Monday, May 25, 2009

_Ecology of a Cracker Childhood_( a reader response review)

Ecology of a Cracker Childhood by Janisse Ray

I am having an extremely intense reaction right now.

As I type my chin is chattering uncontrollably. My teeth are rattling in my head like muted machine guns. My back is tightening in small spasms, up and down and at random, and I keep rolling my shoulders and stretching my neck to offset the tremors. If I try to hold my back and shoulders still I tic and twitch like someone with Tourette's. My breath is ragged between my teeth and I sound like I am freezing to death. Unless I clench my jaw. Then I can drag my breath through my nose. But it won't come fast enough and it makes me shake my head which makes me nauseous.

My body is out of control but my mind is not. I've been here before and I know what it is. I am panicking. In a severe way. I haven't had one like this in quite a while. I did this once after orienting a new Primary teacher to her class, after having a argument with a friend, before singing for Enrichment (which I enjoyed doing anyway; I hope they ask me again some time),after a New Year's Eve party, and while giving birth to my second child. Usually, I curl up in the fetal position or try to find a yoga pose that calms my body and just let it shake out. Because there is no controlling this. It's like a roller coaster; once you're on the ride you have to keep your arms and hands in the car and remain seated until the ride has come to a complete stop.

So what brought this on tonight? A book. Actually, a paragraph. The written word, when wielded with thought and effort, is powerful. The book is Ecology of a Cracker Childhood and the paragraph goes like this:

Daddy [who was genetically predisposed to manic episodes/bipolar disorder] said that after lunch he began to feel unusual sensations. He felt shaky, his insides turning to gelatin, then shakier, as if he operated a noiseless and invisible jackhammer. He couldn't calm down. His heart sped up, beating like a crazed vulture inside his chest. By the time [his friend] delivered him to his door, he no longer controlled much of his body, the mind chopped from it the way you'd chop a chicken's neck, leaving the carcass to go dancing off in it manic convolutions of nerve endings. He had begun to hallucinate (p 92).

Yep. It's like that. Postpartum depression is like that. Uncontrolled anxiety disorder is like that. My body remembers it. My muscles, my nerves, my bones, they know it. They've memorized it. It is second nature to them.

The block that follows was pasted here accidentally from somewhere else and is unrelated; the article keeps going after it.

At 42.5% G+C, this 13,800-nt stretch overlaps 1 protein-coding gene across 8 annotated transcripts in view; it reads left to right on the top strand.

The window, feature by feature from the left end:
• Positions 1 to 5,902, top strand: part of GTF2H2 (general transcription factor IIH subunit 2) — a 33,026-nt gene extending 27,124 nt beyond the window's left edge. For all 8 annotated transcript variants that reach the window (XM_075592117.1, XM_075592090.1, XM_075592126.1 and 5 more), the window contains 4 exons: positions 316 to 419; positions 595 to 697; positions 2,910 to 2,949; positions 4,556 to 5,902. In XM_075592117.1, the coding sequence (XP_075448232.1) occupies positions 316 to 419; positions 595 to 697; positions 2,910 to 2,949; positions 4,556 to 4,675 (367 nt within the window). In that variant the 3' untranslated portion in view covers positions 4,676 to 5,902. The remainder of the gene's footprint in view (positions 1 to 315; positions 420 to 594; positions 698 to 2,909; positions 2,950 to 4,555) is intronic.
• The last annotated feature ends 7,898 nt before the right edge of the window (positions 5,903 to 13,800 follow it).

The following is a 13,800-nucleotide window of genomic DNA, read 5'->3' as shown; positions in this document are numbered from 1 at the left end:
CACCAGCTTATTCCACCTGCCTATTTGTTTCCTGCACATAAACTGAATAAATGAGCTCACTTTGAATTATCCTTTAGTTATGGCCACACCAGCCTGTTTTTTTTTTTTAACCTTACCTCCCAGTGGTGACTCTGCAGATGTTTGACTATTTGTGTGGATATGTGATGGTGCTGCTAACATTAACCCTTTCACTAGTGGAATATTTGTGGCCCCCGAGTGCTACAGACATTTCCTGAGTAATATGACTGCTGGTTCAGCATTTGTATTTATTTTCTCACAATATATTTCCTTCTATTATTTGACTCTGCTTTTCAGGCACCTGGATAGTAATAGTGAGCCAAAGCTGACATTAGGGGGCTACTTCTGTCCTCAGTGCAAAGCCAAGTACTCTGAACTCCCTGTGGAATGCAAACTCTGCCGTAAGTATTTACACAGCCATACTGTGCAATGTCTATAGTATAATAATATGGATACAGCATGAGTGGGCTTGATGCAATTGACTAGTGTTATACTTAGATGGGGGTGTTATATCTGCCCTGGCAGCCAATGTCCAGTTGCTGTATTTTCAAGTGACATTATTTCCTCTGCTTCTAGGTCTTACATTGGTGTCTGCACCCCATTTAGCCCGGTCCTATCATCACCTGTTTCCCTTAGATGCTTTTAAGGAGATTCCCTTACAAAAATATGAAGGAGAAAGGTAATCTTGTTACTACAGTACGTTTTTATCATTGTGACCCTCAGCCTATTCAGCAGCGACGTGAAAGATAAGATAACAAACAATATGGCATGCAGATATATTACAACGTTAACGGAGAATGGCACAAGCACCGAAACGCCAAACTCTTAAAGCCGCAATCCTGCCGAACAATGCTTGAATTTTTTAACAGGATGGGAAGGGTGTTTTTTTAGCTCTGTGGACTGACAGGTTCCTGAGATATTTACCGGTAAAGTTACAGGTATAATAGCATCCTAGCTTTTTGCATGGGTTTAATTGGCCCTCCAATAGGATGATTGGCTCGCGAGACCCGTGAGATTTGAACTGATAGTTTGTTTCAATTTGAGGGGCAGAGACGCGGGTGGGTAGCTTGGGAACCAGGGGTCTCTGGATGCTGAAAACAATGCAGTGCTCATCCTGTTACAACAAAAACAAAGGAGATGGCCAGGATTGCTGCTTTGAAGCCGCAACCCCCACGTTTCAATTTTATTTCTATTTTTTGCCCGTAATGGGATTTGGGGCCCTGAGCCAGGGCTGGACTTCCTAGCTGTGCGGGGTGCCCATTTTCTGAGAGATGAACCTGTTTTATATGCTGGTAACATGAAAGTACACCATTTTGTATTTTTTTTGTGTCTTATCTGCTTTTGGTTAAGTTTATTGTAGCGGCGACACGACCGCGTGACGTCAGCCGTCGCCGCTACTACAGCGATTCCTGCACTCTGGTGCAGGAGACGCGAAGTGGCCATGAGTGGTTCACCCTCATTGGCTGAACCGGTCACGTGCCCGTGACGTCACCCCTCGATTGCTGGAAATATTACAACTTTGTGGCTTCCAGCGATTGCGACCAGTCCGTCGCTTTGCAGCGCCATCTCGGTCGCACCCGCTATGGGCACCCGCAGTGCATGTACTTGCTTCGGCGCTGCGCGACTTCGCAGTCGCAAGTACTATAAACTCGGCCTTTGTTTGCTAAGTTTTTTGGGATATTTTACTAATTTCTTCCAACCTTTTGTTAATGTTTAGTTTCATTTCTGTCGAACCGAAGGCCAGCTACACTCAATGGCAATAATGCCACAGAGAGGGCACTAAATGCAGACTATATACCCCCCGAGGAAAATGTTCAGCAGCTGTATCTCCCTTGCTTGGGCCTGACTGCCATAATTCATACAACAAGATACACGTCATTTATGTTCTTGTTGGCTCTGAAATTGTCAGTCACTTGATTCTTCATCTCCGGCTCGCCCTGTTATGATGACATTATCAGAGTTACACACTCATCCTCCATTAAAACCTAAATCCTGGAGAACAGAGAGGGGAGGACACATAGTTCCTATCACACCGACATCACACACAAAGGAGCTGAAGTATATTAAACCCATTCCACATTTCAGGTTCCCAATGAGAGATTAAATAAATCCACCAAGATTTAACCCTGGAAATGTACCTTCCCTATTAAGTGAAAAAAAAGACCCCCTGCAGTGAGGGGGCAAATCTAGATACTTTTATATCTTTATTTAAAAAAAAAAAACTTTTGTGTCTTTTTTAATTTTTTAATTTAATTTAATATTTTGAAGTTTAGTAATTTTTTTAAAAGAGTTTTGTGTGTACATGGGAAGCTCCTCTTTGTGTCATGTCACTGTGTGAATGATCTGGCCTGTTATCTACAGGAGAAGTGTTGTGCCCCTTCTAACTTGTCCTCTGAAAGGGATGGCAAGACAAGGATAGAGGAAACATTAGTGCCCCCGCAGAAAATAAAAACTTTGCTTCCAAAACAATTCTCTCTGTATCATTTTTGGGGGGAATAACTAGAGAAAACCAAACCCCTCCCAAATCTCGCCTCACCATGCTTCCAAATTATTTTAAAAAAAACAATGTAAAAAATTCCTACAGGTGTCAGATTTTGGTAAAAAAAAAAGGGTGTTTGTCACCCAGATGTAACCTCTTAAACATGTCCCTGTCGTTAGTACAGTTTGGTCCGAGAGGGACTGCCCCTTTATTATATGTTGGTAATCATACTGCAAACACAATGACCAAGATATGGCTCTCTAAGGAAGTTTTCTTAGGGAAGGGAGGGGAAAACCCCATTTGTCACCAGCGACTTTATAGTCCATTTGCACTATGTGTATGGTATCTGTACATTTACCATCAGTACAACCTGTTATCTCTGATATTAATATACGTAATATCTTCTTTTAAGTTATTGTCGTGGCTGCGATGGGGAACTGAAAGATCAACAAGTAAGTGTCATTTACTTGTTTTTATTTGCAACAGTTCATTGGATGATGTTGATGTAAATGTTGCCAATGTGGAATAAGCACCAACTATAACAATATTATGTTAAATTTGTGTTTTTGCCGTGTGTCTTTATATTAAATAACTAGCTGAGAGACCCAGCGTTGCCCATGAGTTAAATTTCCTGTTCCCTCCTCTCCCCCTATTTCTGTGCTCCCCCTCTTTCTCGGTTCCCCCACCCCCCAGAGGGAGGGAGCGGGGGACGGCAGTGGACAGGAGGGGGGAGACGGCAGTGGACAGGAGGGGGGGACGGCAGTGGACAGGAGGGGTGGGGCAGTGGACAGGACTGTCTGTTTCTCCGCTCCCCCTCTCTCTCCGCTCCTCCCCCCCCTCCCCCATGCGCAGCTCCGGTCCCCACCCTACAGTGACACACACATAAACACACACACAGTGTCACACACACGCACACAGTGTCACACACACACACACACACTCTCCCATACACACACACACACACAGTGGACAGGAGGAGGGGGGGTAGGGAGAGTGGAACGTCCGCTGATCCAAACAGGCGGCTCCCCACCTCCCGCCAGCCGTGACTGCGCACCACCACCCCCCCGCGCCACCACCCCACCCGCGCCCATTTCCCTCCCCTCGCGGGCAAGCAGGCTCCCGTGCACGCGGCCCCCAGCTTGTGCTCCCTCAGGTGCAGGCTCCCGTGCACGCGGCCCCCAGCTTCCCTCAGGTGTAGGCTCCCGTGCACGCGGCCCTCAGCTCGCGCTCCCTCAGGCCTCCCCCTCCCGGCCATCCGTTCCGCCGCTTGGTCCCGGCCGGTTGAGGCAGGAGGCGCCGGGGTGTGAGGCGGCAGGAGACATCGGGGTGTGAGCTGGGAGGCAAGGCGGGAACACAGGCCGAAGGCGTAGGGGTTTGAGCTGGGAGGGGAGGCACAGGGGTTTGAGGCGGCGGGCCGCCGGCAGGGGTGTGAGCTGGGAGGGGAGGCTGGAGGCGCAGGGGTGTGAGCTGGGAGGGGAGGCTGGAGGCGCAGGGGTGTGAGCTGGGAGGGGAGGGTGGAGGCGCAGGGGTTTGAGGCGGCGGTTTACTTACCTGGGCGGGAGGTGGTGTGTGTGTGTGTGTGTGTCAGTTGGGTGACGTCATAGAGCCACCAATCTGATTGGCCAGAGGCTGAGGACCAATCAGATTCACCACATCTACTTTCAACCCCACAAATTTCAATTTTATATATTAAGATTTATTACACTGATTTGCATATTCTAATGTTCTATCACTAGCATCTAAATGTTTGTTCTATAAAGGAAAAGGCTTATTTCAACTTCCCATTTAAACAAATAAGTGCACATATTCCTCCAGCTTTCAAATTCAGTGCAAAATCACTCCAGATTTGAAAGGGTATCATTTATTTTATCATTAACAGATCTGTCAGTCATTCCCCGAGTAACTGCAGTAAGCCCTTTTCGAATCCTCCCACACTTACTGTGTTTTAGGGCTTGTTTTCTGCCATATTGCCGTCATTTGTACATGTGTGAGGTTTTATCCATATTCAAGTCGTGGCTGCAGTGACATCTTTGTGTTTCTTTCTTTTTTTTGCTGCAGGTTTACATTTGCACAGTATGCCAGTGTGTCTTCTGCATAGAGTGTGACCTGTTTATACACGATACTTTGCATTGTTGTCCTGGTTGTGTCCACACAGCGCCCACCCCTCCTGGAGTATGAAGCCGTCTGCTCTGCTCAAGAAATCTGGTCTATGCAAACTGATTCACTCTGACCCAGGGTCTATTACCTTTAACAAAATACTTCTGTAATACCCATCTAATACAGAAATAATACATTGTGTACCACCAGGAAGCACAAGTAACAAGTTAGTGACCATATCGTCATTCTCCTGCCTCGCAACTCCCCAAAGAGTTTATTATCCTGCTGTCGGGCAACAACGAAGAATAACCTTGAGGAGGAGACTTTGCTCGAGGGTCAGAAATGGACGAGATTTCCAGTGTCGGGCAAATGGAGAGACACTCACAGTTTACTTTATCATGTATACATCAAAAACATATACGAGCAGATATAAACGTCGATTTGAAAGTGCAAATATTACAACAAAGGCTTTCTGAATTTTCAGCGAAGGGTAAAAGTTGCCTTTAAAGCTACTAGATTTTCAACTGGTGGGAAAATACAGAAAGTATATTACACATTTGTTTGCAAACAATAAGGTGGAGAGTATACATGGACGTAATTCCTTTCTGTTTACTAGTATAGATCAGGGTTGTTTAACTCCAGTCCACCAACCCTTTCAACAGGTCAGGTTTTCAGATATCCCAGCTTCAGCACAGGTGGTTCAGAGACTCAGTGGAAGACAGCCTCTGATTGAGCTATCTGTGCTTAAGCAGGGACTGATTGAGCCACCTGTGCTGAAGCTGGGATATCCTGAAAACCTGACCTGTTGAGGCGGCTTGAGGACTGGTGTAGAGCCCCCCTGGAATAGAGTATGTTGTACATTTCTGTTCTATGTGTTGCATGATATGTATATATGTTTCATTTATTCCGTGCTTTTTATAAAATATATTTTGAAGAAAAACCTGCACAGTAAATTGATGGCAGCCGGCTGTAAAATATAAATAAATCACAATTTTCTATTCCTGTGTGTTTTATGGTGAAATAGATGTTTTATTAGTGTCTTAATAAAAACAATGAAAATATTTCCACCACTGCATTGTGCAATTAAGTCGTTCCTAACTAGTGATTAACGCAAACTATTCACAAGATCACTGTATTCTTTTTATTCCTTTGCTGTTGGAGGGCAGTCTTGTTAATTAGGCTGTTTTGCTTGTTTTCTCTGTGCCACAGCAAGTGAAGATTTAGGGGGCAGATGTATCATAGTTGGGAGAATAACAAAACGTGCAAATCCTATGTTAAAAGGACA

Ecology is a memoir of the best kind: honest and soul searching. For Ray, who can list relative after relative who suffered from mania and whose own father took three years to recover from his nervous breakdown, mental illness is a specter that looms in every shadowy corner and every unuttered word. Ray takes to the woods, the almost extinct longleaf pines, which her parents say bore her, for her salvation. She looks to her ecology to ease the pain of her genealogy.

I haven't finished the book yet, but I find myself wanting to tell the author that her ecology will never solve her genealogy. Our environments shape us, but our parents made us. The answers are in them and in loving them--maybe even accepting them.

When, as an adult, Ray questioned her father about his nervous breakdown he wrote her this letter:

Mental illness, or nervous breakdown as some call it, is nothing to be afraid of, or to put it in better perspective, nothing to live in fear of [. . .] Thirty years ago I had what people call mental illness. I call it one of the greatest experiences of my life. I would not erase it from my past even if I could. I would not sell it for a million dollars. Its value to me cannot be measured. I can only assume that God allowed it to happen and was with me all the way through it--one in the Church said mental illness is of the devil, which I do not agree with.

It taught me: 1) greater love for people. 2) greater love for the earth, the trees, the hills, the valley, the streams, the soil, the animals. 3)the future is everything. 4) My wife is me. 5) to love my family. 6)the true value of my sanity, my health, my well-being. 7) to respect our Creator. I will not list the minuses because everybody knows what it would be like to be called crazy [. . .]

In closing, I would like to remind you of what our Creator said many times. Fear not.

Perspectives like his are almost as scarce as the longleaf pine and, I daresay, have as big a need for nuturing.

1 comment:

Katherine Stone said...

Just gorgeous Laura. I will be sharing this at Postpartum Progress.